Zack Carlson, co-author of the new book Destroy All Movies, opened a screening of this movie the other night with a little note on what the film meant to punk exposure in cinema. He made a good point when talking about the fact that "punks" were often presented in films only as a cue to something negative, or were placed in an environment in order to tell the audience that the story was now unfolding in a bad part of town. American movies before, and during, the '80s have always done this sort of thing, be it with bikers, blacks, or just about any group most audiences were unfamiliar with. Eventually, these groups were shown respect and understanding in cinema, and Suburbia marks a big part of that transformation for those in the punk scene, and really, for homeless teenagers and runaways.
Shortly after Spheeris directed Decline of Western Civilization, she decided to make this movie, which follows the everyday happenings of a group of punk runaways. Perhaps the most impressive part about the movie is the tension built between the kids and the people who live in the suburbs; there is something tasteful about presenting a presumed safe place, like a suburb, as a rotting warzone. Aside from its bittersweet and often hilarious story, Suburbia also has performances placed into the plot from The Vandals, D.I., and T.S.O.L.Continue Reading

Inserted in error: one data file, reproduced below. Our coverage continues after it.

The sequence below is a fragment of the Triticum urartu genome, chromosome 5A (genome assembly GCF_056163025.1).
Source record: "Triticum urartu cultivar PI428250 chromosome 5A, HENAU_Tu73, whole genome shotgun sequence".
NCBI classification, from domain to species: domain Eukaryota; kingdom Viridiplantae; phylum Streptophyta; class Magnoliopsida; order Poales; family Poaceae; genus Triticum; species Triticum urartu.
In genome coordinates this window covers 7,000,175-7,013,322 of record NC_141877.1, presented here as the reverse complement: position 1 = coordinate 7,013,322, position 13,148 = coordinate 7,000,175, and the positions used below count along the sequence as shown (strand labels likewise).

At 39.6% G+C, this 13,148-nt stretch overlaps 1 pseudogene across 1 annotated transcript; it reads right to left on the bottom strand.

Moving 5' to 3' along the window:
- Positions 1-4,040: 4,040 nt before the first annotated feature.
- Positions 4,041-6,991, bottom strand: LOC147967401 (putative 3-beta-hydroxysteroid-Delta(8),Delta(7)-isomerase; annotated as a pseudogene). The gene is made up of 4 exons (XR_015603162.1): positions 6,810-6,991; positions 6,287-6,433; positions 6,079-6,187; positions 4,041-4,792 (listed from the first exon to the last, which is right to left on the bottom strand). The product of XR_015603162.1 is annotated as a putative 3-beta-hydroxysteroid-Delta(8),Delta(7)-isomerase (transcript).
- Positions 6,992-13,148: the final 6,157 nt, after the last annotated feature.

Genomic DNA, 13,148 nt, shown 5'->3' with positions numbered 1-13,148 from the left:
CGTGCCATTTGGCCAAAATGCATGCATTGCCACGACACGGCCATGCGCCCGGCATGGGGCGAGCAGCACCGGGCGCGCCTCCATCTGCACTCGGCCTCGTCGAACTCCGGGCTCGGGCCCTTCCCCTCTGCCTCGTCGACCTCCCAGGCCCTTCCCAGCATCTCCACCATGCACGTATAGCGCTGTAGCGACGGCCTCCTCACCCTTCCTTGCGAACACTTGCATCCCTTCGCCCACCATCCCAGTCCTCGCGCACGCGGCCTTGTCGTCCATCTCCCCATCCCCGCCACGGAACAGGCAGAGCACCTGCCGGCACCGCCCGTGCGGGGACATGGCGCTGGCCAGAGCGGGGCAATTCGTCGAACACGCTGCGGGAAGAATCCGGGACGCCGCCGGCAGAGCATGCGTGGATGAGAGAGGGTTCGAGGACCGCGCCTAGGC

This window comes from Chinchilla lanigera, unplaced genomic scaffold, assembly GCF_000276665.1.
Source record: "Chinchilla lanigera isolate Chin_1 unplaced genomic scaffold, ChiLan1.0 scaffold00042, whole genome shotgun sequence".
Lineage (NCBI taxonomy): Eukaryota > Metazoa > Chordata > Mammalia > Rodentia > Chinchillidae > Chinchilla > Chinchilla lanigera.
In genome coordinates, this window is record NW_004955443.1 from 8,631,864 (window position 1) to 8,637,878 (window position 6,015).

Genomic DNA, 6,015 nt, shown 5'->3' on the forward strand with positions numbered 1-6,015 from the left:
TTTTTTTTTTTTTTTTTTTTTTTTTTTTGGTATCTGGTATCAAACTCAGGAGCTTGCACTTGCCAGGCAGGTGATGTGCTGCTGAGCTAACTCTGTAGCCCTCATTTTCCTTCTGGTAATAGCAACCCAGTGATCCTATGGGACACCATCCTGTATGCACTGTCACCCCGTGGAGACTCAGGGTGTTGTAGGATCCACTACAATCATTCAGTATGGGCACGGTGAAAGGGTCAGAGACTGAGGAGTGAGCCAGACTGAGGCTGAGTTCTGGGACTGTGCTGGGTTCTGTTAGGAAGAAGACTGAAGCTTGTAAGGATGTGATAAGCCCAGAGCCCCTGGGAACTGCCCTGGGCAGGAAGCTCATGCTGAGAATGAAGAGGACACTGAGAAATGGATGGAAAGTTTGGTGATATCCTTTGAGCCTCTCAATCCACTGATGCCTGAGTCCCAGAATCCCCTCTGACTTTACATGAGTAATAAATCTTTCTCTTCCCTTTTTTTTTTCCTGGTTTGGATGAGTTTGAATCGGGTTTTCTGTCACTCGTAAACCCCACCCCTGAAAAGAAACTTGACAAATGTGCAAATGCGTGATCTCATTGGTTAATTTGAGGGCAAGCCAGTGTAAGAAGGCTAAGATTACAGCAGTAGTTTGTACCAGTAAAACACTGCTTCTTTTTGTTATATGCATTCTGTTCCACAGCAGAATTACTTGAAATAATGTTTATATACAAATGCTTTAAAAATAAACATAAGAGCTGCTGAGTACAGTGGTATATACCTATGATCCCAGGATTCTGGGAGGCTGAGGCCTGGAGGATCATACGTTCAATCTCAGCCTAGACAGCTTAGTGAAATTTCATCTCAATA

The Brown Bunny
It could be a hearty bias that this is currently one of my favorite feature-length independent films. With that said, I understand that it is arguably very exclusive in terms of its audience. The Brown Bunny, written and directed by Vincent Gallo, might lend itself to being watched a few times before going down smoothly.
This film is the haunting story of Bud Clay (Vincent Gallo)—a professional motorcycle racer caught in his own literal nightmare. A repetitive adventure from New Hampshire to California coming across women that he attempts to let into his life with haste in order to mend his loneliness. But as he soon discovers, the ghost and memory of his only true love Daisy (Chloë Sevigny) is not only irreplaceable, but at the peak of his heart's desire and torment. Though Bud tries daily to fill the void of her existence, the film concludes with us being able to view the tragic end of their love and leaves a bold statement you won’t soon forget. A statement, etched in pulchritude, of a nature that only the human race suffers and yet is one of the eerie qualities that still manages to make it wonderful and unique.Continue Reading
The Delirious Fictions of William Klein - Eclipse from Criterion